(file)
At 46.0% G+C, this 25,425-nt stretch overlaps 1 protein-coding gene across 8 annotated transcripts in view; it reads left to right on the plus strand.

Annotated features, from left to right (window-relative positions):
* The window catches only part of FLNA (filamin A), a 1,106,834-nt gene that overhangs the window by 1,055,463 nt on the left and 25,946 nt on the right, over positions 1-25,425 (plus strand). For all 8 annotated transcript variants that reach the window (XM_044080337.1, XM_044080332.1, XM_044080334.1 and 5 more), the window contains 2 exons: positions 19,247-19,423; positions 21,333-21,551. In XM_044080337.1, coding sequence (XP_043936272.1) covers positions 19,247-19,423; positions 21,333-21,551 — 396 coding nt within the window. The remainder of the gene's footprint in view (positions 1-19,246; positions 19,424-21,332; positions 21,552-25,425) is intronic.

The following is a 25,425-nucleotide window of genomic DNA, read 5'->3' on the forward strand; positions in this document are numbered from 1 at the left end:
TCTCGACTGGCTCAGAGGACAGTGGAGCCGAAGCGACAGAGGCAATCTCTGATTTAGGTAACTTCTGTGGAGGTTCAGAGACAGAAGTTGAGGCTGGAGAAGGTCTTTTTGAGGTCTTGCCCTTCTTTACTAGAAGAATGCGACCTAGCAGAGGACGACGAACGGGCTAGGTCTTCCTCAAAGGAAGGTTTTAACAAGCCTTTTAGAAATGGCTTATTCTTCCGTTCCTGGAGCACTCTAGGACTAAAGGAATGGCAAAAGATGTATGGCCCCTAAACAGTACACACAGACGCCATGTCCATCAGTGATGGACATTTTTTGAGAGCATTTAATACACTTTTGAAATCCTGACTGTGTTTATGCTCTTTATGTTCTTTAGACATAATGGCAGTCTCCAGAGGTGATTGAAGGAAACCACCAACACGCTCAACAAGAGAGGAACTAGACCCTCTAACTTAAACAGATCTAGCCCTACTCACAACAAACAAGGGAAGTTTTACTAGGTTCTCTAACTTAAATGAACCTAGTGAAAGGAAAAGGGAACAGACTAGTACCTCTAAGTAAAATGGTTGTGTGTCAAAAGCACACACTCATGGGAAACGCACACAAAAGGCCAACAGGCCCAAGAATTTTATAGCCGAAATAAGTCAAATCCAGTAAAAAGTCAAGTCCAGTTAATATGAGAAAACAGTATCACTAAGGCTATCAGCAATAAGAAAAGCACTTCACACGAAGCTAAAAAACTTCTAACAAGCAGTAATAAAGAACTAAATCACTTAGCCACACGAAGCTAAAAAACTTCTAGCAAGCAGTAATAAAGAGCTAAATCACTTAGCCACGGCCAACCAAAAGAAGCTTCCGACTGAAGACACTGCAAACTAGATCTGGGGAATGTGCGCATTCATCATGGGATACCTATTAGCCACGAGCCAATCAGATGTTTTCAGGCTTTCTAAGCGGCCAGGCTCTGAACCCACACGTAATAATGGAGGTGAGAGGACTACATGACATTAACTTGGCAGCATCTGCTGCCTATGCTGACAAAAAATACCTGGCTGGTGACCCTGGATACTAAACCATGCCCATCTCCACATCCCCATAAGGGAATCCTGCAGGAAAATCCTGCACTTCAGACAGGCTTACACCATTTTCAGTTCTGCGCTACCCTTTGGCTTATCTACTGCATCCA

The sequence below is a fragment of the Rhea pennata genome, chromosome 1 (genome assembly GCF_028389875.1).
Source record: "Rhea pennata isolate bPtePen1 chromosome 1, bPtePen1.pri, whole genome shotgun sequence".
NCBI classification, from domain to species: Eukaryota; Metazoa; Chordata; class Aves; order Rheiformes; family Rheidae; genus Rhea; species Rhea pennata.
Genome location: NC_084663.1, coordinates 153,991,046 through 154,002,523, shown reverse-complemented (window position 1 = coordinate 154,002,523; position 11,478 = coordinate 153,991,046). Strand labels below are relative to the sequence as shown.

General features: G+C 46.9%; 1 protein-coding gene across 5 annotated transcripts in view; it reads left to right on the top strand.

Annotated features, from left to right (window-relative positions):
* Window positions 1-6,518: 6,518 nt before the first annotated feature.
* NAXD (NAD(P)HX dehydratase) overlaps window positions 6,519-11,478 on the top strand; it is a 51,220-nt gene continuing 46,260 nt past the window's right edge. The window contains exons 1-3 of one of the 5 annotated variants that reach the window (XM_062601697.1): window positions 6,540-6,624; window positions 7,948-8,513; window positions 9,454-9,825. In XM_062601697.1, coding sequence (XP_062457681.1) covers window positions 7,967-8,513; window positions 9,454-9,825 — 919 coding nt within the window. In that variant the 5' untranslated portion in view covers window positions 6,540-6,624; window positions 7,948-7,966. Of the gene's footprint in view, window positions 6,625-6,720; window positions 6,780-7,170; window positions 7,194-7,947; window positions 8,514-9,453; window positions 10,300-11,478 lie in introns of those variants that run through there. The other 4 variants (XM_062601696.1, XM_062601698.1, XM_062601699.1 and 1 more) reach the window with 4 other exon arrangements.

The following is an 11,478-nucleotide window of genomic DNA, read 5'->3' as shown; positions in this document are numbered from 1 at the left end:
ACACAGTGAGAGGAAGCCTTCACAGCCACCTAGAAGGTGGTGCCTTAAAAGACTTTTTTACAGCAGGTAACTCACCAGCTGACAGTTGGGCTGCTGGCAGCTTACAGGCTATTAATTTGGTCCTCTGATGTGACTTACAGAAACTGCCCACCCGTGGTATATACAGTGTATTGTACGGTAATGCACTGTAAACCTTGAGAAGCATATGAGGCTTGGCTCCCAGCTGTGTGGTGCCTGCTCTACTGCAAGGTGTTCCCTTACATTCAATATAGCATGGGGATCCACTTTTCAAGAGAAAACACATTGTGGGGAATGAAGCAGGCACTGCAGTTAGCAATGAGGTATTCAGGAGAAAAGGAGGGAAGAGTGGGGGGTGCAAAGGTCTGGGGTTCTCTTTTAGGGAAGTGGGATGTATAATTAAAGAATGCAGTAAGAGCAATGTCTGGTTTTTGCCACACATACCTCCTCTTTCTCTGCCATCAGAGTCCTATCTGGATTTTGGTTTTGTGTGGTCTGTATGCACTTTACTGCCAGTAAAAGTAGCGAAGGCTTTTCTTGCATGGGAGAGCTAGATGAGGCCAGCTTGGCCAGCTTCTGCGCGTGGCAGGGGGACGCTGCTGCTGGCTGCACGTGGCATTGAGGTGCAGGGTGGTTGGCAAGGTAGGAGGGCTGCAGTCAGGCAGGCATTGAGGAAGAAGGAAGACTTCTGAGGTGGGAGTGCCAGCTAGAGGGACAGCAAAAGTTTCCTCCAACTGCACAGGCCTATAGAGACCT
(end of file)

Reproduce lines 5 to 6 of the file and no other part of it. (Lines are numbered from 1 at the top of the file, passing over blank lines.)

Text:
TCTCGACTGGCTCAGAGGACAGTGGAGCCGAAGCGACAGAGGCAATCTCTGATTTAGGTAACTTCTGTGGAGGTTCAGAGACAGAAGTTGAGGCTGGAGAAGGTCTTTTTGAGGTCTTGCCCTTCTTTACTAGAAGAATGCGACCTAGCAGAGGACGACGAACGGGCTAGGTCTTCCTCAAAGGAAGGTTTTAACAAGCCTTTTAGAAATGGCTTATTCTTCCGTTCCTGGAGCACTCTAGGACTAAAGGAATGGCAAAAGATGTATGGCCCCTAAACAGTACACACAGACGCCATGTCCATCAGTGATGGACATTTTTTGAGAGCATTTAATACACTTTTGAAATCCTGACTGTGTTTATGCTCTTTATGTTCTTTAGACATAATGGCAGTCTCCAGAGGTGATTGAAGGAAACCACCAACACGCTCAACAAGAGAGGAACTAGACCCTCTAACTTAAACAGATCTAGCCCTACTCACAACAAACAAGGGAAGTTTTACTAGGTTCTCTAACTTAAATGAACCTAGTGAAAGGAAAAGGGAACAGACTAGTACCTCTAAGTAAAATGGTTGTGTGTCAAAAGCACACACTCATGGGAAACGCACACAAAAGGCCAACAGGCCCAAGAATTTTATAGCCGAAATAAGTCAAATCCAGTAAAAAGTCAAGTCCAGTTAATATGAGAAAACAGTATCACTAAGGCTATCAGCAATAAGAAAAGCACTTCACACGAAGCTAAAAAACTTCTAACAAGCAGTAATAAAGAACTAAATCACTTAGCCACACGAAGCTAAAAAACTTCTAGCAAGCAGTAATAAAGAGCTAAATCACTTAGCCACGGCCAACCAAAAGAAGCTTCCGACTGAAGACACTGCAAACTAGATCTGGGGAATGTGCGCATTCATCATGGGATACCTATTAGCCACGAGCCAATCAGATGTTTTCAGGCTTTCTAAGCGGCCAGGCTCTGAACCCACACGTAATAATGGAGGTGAGAGGACTACATGACATTAACTTGGCAGCATCTGCTGCCTATGCTGACAAAAAATACCTGGCTGGTGACCCTGGATACTAAACCATGCCCATCTCCACATCCCCATAAGGGAATCCTGCAGGAAAATCCTGCACTTCAGACAGGCTTACACCATTTTCAGTTCTGCGCTACCCTTTGGCTTATCTACTGCATCCA

The sequence below is a fragment of the Rhea pennata genome, chromosome 1 (genome assembly GCF_028389875.1).